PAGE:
Seedpods like these are often only available at the end of summer when, you guessed it, flowers have gone to seed in preparation for winter. We usually find these kicking about the market from around September to December.

How much do chasmanthe saturnus seed pods cost?

Seedpods are often a cost effective buy, as not everyone loves them like we do. You’re looking at about £1.50 a pop for these once we’ve marked them up to include our blood, sweat and tears.



Clematis is a fairly new fella to the cut flower scene, but he’s been welcomed with open arms. The slightly wild, bent stems give it a fun, bouncy look in arrangements that non-conformists will love.

Clematis sizes

Clematis come in all shapes and sizes, but the most common cut flower kind are small fairy-caps that are around the size of a fifty pence piece across. These gorgeous guys have twisted petals with curled tips and light attention-grabbing centres.

Clematis colours

Most commonly cut clematis come in hues of purple, although it’s more often than not called ‘blue’. We love a variety called ‘blue pirouette’ which has a gorgeous indigo colour. From this tone varieties get gradually paler, and you can get clematis in shades of pink as well as in white, too.

Clematis flower meaning

Good news for clever clogs looking for a flower to match their mind. Clematis is thought to represent ingenuity.

Other flowers clematis goes well with 

These are another cottage garden classic, as they grow incredibly well even in Britain’s, shall we say, ‘unpredictable’ climes. Because of their natural curvy stems we think these go with other wild-looking flowers like wax flowers, honeysuckle, nigella and scabious as well as working well to break up blocks of colour from larger more classic blooms like roses, lilies and hydrangea.

When are clematis in season?

These hardy blooms flower at different times, depending on variety. You can get some types of clematis that flower in spring, some in summer, some in autumn and some in winter. So, in short, you should be able to get clematis at pretty much any point in the year!

How much do clematis cost?

When we pop these in an arrangement they’ll cost you around £1-1.50 a stem, depending on variety. These, like other similar smaller flowers, have bunched blooms at the top – so you get a few flowers per stem in most cases and an abundance of lovely leaves too.



Could this be the most popular greenery ever? Eucalyptus just happens to be the subject of one of our best performing Instagram posts, which got us thinking you guys must love it too. Coming in all shapes and sizes it adds a gorgeous dusky background to all kinds of flower arrangements.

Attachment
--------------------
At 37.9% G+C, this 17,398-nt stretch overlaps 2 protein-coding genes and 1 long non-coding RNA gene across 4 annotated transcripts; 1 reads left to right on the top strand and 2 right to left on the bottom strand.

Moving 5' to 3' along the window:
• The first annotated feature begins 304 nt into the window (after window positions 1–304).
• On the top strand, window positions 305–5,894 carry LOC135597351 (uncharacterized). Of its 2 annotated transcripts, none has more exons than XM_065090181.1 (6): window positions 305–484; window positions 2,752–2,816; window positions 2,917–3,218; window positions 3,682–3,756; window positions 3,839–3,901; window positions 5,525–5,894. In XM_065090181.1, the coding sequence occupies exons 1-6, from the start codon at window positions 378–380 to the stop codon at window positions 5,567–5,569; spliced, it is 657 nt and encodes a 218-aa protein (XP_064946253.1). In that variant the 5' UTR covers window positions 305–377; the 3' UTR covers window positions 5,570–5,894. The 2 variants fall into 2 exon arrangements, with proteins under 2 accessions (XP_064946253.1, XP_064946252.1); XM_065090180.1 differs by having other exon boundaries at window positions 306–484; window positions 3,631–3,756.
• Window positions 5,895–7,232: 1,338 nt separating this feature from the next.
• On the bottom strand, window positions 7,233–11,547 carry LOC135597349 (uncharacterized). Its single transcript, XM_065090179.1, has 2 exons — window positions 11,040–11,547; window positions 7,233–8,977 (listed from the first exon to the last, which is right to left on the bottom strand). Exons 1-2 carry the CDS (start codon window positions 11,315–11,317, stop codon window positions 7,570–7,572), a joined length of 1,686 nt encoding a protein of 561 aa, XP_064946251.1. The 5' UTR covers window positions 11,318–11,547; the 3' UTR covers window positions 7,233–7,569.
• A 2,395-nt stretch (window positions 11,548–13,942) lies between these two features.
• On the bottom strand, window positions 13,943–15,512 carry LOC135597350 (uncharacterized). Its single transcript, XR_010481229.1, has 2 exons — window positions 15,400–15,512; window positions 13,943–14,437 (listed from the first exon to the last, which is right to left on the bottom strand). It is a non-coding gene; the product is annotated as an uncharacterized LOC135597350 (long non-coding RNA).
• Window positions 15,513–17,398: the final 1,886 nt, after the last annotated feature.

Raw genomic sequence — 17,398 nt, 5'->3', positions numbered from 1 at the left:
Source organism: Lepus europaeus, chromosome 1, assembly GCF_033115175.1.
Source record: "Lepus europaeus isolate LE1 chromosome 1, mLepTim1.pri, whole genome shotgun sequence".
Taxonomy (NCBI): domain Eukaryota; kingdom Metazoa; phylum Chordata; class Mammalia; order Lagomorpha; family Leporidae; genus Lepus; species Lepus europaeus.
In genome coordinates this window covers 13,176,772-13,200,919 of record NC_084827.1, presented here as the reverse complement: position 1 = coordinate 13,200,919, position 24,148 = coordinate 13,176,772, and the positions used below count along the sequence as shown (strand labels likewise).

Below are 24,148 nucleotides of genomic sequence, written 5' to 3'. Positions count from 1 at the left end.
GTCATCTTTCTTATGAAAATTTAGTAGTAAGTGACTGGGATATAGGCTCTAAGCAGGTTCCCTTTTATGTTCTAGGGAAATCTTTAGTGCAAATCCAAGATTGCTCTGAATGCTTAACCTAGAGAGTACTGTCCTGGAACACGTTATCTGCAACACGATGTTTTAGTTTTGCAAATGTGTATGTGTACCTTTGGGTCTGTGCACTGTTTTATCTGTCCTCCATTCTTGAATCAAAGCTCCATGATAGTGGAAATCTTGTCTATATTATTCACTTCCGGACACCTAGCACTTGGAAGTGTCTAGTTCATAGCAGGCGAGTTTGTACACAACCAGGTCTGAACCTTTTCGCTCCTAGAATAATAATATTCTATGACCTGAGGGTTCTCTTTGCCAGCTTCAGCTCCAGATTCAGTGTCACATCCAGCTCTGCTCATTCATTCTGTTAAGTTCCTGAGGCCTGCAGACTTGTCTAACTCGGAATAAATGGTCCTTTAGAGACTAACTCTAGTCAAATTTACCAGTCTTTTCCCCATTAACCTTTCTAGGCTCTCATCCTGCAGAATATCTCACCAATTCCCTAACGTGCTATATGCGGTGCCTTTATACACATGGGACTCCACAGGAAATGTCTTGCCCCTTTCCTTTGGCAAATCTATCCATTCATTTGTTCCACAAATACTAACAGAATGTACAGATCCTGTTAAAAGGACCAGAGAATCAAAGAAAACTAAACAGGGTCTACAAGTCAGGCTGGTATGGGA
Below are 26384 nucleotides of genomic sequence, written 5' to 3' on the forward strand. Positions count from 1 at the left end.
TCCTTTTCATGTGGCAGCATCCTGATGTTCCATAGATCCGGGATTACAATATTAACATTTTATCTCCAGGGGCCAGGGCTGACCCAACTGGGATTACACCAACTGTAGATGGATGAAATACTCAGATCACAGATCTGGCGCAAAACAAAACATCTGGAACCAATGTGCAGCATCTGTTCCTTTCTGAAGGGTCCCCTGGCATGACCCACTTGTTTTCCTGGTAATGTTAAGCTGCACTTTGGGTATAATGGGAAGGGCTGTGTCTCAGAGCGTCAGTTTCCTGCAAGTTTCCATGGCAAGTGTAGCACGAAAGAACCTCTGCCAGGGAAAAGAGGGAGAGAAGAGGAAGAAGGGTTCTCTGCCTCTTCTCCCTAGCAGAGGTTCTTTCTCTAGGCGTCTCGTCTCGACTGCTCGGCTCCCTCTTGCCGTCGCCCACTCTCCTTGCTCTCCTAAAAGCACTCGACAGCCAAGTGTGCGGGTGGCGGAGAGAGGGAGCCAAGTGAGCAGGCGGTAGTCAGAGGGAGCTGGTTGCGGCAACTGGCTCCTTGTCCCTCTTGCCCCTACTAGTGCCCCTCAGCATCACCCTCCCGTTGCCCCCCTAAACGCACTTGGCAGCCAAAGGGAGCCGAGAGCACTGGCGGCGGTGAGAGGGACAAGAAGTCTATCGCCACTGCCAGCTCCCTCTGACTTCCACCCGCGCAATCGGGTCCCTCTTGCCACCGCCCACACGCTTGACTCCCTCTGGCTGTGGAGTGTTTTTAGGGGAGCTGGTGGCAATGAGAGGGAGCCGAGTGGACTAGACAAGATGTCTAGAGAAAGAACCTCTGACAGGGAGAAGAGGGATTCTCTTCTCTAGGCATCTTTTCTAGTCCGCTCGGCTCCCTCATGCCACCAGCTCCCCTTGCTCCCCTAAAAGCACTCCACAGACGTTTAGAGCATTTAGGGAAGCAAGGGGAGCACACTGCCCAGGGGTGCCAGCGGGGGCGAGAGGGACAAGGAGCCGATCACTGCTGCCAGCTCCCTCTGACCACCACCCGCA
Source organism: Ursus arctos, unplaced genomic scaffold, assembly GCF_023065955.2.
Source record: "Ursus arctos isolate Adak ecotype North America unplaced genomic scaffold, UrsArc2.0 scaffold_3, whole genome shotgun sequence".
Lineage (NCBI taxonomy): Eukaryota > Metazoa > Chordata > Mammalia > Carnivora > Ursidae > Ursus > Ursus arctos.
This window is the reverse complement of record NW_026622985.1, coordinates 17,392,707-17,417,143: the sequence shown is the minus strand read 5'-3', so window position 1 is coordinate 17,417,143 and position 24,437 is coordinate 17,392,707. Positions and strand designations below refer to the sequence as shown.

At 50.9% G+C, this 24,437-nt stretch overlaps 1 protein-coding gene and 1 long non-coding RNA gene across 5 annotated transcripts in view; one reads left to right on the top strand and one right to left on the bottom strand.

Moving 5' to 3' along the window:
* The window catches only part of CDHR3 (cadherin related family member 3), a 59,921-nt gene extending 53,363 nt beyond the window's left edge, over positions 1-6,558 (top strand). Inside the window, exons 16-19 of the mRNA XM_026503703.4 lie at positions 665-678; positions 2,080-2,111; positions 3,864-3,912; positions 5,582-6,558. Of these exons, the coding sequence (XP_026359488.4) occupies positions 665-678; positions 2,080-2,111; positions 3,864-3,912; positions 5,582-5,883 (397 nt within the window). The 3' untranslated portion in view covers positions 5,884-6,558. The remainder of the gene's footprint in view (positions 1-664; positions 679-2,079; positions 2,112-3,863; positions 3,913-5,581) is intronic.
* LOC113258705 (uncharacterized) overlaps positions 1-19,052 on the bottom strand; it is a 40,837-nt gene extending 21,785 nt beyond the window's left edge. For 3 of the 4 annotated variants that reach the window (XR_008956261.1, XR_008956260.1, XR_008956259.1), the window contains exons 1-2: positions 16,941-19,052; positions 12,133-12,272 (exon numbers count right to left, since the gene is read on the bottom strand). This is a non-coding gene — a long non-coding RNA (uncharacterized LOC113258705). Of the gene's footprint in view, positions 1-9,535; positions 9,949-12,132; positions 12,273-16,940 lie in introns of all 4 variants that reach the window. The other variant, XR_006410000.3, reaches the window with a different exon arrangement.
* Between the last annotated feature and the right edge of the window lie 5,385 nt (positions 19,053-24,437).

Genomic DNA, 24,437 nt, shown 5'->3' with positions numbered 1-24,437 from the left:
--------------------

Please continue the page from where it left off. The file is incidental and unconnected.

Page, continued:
Eucalyptus size

There are so many different kinds of eucalyptus that the size really depends on which variety you pick. The most popular (we think!) is the silver dollar, otherwise known as cinerea. This variety has that classic dusky finish and nice round leaves that are usually around the size of a ten pence piece in the middle of each branch, with the leaves increasing and decreasing as they get further or nearer to the tip.

Another favourite of ours is eucalyptus populus with berries, which has similarly sized leaves that are more pointed. And the best bit comes in the form of clusters of lovely little berries that add texture and a bright green colour. 

Eucalyptus colours

As you probably know the most common colours of eucalyptus are those dusky greeny grey tones, but there are varieties that stray outside of this. Eucalyptus robusta, for instance, has a gorgeous green and gold variegated leaf, while other varieties have pink and red flushes.

Eucalyptus meaning

The first species of eucalyptus discovered by Europeans was named ‘eucalyptus obliqua’ by a French Botanist calld Charles L’Héritier de Brutelle. The Greek roots of the words ‘eu’ and ‘calyptos’ mean well covered, which has lead to the plant often being given as a gift to poorly people. It is thought that offering eucalyptus as a gift will signal that you want to shield or protect the recipient from harm.  Cute, huh?

When is eucalyptus in season?

You can usually get eucalyptus most of the year, apart from a brief little break around May and June.

How much does eucalyptus cost?

Eucalyptus is most often sold by the bunch, instead of by the stem like flowers. We usually cost it up to about £9 a bunch for our brides and grooms for the basic bundles, with more unusual varieties going up a little from this.



Gerberas are a real marmite flower, there’s a lot of love out there for them – but also a little less love from a big chunk of people. Traditionally there were shoved into big hospital hand-ties in really bright, clashing colours, and that obviously isn’t everyone’s tastes. The good news is that there are now so many different varieties that it would be hard to hate all gerbera. There are mini ones, known as germini’ and ruffled edge ones that come in more subtle shades.

Apparently though, despite the controversy (or maybe those are just our own thoughts surfacing?) these little guys are the 5th most popular cut flower in the world! As part of the sunflower family they look like big old daisies and thanks to their vibrant colours are great for pick-me-up posies.

Gerbera sizes

The standard gerbera size is usually around as big as a coaster (but can get as big as up to 12cm across), with a 10p-sized centre and layers of elongated petals surrounding it. The smaller germini varieties are usually around 7cm across.

Gerbera colours

The most common colours these babies come in are hot pinks, oranges and yellows, as well as creams and white. However, more recently there has been a wider selection of colours available at the flower markets, meaning you should be able to get your paws on a colour of gerbera to tone with your work, no matter what colour theme you’ve opted for. We love varieites like ‘garden ghost’ which has ruffled, thinner petals for a rugged finish and ‘marmolada’ which has a two tone white and orange finish.

Gerbera meaning